Paris vies for post-Brexit business with skyscraper building boom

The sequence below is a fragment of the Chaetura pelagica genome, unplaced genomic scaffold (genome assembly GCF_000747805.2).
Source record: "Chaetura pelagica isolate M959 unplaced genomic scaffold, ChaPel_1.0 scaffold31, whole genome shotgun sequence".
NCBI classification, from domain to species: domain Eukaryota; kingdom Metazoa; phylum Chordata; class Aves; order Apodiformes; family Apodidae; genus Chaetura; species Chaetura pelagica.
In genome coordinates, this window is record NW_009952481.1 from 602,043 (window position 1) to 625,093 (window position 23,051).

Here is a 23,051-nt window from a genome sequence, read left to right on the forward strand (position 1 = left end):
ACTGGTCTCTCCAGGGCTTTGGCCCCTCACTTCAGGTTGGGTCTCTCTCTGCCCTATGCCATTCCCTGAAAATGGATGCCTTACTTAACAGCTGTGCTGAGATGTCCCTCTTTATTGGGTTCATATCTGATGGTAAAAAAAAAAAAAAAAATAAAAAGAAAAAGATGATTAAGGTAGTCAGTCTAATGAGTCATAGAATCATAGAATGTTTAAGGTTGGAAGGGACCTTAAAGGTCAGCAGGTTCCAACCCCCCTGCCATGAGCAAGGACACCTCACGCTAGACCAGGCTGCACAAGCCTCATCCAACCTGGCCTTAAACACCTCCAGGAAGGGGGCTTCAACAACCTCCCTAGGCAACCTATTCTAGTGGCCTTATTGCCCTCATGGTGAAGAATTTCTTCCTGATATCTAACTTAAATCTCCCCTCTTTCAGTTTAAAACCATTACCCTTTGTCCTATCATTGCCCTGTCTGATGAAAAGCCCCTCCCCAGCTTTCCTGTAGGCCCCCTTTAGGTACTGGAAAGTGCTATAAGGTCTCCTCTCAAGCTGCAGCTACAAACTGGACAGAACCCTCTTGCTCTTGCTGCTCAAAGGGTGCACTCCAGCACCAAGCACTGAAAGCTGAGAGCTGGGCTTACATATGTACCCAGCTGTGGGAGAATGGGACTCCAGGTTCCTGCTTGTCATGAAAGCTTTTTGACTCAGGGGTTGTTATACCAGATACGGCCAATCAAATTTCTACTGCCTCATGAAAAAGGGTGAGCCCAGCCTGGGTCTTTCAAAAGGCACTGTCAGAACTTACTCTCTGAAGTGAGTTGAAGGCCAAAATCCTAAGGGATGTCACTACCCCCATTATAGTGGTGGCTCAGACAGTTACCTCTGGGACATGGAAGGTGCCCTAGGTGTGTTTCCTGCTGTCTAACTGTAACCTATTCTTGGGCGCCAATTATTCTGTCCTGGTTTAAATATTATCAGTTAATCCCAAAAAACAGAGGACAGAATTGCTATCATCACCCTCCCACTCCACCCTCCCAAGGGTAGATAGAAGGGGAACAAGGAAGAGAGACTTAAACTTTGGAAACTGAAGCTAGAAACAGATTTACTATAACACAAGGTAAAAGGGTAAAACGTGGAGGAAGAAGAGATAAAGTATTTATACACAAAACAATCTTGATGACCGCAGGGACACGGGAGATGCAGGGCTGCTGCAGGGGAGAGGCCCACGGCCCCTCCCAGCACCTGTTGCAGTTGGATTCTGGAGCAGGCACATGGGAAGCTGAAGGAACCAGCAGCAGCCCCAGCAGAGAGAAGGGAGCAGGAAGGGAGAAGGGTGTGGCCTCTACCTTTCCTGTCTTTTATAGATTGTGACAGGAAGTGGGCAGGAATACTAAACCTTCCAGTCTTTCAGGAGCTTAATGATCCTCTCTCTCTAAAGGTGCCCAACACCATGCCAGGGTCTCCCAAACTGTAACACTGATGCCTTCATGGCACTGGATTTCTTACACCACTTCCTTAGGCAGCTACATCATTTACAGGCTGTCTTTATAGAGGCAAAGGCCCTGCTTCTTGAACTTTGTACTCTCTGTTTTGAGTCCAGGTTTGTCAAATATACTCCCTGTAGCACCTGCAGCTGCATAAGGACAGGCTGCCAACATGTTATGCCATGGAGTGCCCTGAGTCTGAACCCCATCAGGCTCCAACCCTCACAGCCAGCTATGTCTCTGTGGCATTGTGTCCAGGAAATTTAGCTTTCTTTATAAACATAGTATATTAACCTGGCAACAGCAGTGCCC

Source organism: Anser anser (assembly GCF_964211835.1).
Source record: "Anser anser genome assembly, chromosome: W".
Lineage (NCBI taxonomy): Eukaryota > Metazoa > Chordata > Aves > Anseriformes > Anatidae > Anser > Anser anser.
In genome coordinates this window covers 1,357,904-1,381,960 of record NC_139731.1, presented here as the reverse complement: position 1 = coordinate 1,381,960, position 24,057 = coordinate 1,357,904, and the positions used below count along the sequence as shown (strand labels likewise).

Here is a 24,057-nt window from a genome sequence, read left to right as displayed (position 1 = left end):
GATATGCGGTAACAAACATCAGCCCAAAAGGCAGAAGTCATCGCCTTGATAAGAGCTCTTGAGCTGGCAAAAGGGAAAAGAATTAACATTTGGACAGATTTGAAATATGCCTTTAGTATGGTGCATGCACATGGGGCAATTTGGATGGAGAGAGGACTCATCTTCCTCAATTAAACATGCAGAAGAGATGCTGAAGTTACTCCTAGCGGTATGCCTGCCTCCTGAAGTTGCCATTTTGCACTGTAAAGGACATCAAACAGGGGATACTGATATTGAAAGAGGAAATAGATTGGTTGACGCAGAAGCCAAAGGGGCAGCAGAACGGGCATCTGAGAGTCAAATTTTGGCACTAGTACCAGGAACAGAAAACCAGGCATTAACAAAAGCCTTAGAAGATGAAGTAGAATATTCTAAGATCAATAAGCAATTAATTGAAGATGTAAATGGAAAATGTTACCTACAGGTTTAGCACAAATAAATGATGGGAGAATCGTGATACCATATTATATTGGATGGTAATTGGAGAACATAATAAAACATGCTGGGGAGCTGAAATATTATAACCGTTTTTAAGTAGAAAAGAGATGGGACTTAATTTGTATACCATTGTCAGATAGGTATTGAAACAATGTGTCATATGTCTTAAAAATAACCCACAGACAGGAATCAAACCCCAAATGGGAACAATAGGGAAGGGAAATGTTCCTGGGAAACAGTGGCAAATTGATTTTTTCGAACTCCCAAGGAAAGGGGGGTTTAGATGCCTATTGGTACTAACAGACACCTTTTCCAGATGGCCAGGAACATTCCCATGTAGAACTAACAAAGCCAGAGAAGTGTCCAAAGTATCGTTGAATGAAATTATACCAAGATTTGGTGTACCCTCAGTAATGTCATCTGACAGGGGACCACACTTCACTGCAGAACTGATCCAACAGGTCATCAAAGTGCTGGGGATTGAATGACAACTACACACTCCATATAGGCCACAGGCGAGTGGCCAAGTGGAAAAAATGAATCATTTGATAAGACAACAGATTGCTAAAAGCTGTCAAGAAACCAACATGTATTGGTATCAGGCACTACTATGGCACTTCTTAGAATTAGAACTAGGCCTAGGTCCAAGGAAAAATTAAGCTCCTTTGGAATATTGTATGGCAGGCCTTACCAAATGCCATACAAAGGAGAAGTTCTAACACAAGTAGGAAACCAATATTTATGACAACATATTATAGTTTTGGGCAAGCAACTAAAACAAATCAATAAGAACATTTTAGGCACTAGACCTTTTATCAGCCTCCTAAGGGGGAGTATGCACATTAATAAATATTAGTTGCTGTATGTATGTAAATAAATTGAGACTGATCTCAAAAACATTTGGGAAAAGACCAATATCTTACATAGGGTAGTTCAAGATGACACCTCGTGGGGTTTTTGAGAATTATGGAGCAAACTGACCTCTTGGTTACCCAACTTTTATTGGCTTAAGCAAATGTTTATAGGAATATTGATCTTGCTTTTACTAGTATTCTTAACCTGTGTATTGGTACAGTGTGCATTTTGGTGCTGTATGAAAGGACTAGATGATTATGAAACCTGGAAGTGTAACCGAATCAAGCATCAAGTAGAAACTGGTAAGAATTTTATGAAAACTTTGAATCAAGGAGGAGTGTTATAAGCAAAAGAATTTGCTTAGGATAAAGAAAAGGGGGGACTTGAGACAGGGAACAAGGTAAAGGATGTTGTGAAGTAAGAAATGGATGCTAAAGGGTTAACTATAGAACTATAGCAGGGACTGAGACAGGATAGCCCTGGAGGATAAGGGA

Paris is not known for skyscrapers. Its largest, the plodding, 690-foot Tour Montparnasse, is also acknowledged as the ugliest building in the metropolis. (Buildings in Paris itself were banned from rising above seven stories two years after Montparnasse was constructed.) And its largest concentration of towers, the La Defense district just west of the city limits, has not produced a critical mass of towers since it was created decades ago. But if plans hold, this is about to change significantly, as French officials and business owners have announced plans to overhaul both Montparnasse and La Defense, while the city's largest tower since Montparnasse, Herzog & De Meuron’s Tour Triangle, continues to move ahead. The owners of Tour Montparnasse, Ensemble Immobilier Tour Maine-Montparnasse, last month commissioned French consortium Nouvelle AOM to reclad and renovate the Tour Montparnasse as part of a $350 million modernization. The firm defeated an illustrious shortlist of international competitors that included Studio Gang (the runner up), OMA, MAD and Dominique Perrault Architecture. Nouvelle AOM consists of French architects Franklin Azzi, Fréderic Chartier, Pascale Dalix, Mathurin Hardel and Cyrille Le Bihan. Their plan will not only reskin the muted tower in a crystalline shell of multi-directional glass panels, but it will incorporate gardens into its façade and interior, highlighted by a mammoth sky garden on top. It will also modernize its interior and improve the surrounding plazas and landscapes, knitting the aloof tower back into the city fabric. Meanwhile last winter French President Emmanuel Macron (then still a candidate for President), shared Defacto La Defense's (the group that manages the area) plans to build seven new skyscrapers in the La Defense district by famed architects incuding Jean Nouvel, Arquitectonica, Foster + Partners, Christian de Portzamparc and others by 2022. The goal—touted by a marketing campaign called “Tired of the Fog, Try the Frogs!”— was to reposition the area as a business alternative to London, where Brexit has cast a confusing pall over international corporations. The towers, if built, would be called Trinity, Alto, M2, Hekla, Sisters, Air 2 and Hermitage Plaza. Marie-Célie Guillaume, chief executive of Defacto La Defense, last winter told FT that they wanted to send a “powerful message to businesses that are uncertain about their future.” It remains to be seen whether all of these projects will indeed move ahead, although, for one, Foster's web site still lists Hermitage as a go. Finally, Herzog & De Meuron’s Tour Triangle, a 591-foot-tall tower that will be the first within the city limits since Montparnasse (that law banning tall buildings in Paris was overturned a few years ago), continues to move ahead since its approval back in 2015. Located on the site of the Parc des Expositions in the 15th Arrondissement, the crystalline building’s pyramidal form is meant, say the architects, to open up a massive internal atrium, reduce shadows on adjacent buildings, and to create an increased setback from the nearby peripheral boulevard. Herzog & De Meuron’s web site lists completion at 2020. Most agree that the Tour Montparnasse is in need of a facelift. As for the remaining towers, Parisians are unsurprisingly split. Many have hailed the influx of offices, residential space and modernity into what is a frustratingly-frozen city. But opponents fear the beloved character that makes Paris Paris is destined to be lost. "Unless someone stops them now, international starchitects and their developer and corporate patrons will succeed in vandalizing the horizon of Paris," exclaimed preservation group SOS Paris after the announcement of the Tour Triangle. On verra.